Ghana is losing its shine as the best investment destination for oil exploration and petroleum (E&P) companies, the Chief Executive Officer of the Ghana Upstream Petroleum Chamber, David Ampofo, has said.
This is evidenced in the mass exits of firms, the reduction in crude oil production and the government’s inability to sign new exploration agreements since 2017, he said.
Mr Ampofo said the government must, therefore, reassess its business approach to the oil and gas business to help arrest the falling standards and reclaim the country’s spot.
He said that was needed to retain existing firms as well as attract new ones into the sector to help revive it.
In an interview with the Graphic Business, the CEO said the current environment for operators in the E&P space was not the best and the continuous exit of firms was evident.
“Growing and replacing reserves in the country is challenged. The business environment to enable such growth is simply not there and the legal disputes and company exits are bad for business,” he said.
“The only two active operators, Tullow and ENI, are in arbitration with the government while AGM is exiting.”
“We are also not clear on the expectations and path forward for Aker.”
“So, there is no clear path for growing and replacing our reserves and that negatively impacts revenue to the government,” he said.
The CEO of the chamber said the development threatened the billion US dollar industry.
With oil providing the government with almost US$1 billion in annual revenue to the kitty, Mr Ampofo said it was critical that the issues leading to the unprecedented exits and legal tussles were urgently addressed.
Beyond the revenue, he said the industry was a significant contributor to the economy and efforts to ensure its smooth operation must be prioritised.
Currently, domestically produced gas contribute about 90 per cent of gas for power and 50 per cent of local liquefied petroleum gas (LPG) demand.
The country’s total proven oil reserves from producing fields are also about 527 million barrels while total proven gas reserves from producing fields are about 1.4 trillion cubic feet (tcf).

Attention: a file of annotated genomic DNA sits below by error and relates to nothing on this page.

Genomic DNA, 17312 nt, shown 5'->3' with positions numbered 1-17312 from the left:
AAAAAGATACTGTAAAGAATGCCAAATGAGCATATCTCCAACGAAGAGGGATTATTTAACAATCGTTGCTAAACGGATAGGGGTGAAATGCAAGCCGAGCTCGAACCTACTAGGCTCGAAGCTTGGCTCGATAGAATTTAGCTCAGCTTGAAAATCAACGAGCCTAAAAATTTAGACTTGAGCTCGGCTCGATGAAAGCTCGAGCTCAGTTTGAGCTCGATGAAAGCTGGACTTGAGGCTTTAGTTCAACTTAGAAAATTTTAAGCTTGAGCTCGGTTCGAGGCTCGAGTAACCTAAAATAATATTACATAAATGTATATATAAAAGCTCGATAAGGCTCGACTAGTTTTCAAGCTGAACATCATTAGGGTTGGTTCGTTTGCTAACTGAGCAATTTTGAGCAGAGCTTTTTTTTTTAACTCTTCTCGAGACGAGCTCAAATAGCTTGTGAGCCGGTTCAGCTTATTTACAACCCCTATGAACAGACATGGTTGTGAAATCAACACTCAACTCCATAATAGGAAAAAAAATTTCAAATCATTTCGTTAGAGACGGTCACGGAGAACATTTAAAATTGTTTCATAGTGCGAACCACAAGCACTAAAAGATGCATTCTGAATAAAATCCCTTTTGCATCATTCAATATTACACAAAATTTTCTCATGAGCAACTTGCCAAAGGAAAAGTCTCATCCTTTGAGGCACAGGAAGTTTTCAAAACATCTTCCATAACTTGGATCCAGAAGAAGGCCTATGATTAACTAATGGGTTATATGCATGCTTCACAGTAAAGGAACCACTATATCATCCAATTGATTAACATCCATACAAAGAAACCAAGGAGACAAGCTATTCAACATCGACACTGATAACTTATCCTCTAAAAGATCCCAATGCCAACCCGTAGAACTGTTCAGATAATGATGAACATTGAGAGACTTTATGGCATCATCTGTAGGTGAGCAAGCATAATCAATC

The CEO said the benefits from those reserves could only be realised when properly harnessed.
“The business environment must be right to retain incumbent companies while attracting other investors,” he said.
“Our discussions with both incumbent and international investors point to the fact that Ghana is losing its attractiveness as the best place for oil and gas investments. Something urgent needs to be done before we lose out completely,” he added.
Mr Ampofo said the worsening business climate was also evident with the rise in arbitrations between the firms and the government.
He also cited the fiscal regime governing the sector, noting that imposition of a one per cent tax on operators was crippling.
“Creeping taxes are common place and the latest being the growth and sustainability tax bill, which is recommending one per cent of gross production on E&P companies and five per cent of profit tax on upstream services.”
“There does not appear to be any recognition for stabilisation clauses,” he said, noting that major players exited in the last couple of years partly due to lack of stability clauses.”
“They include Exxon, Anadarko and now AGM and this does not include the numerous service companies that have already left due to lack of upstream business.”
“Production has been in decline since 2019. No new exploration agreement has been signed since 2017. Production from existing fields is plateauing,” he said.
The only two active operators, Tullow and ENI, are in arbitration with the government while AGM is exiting.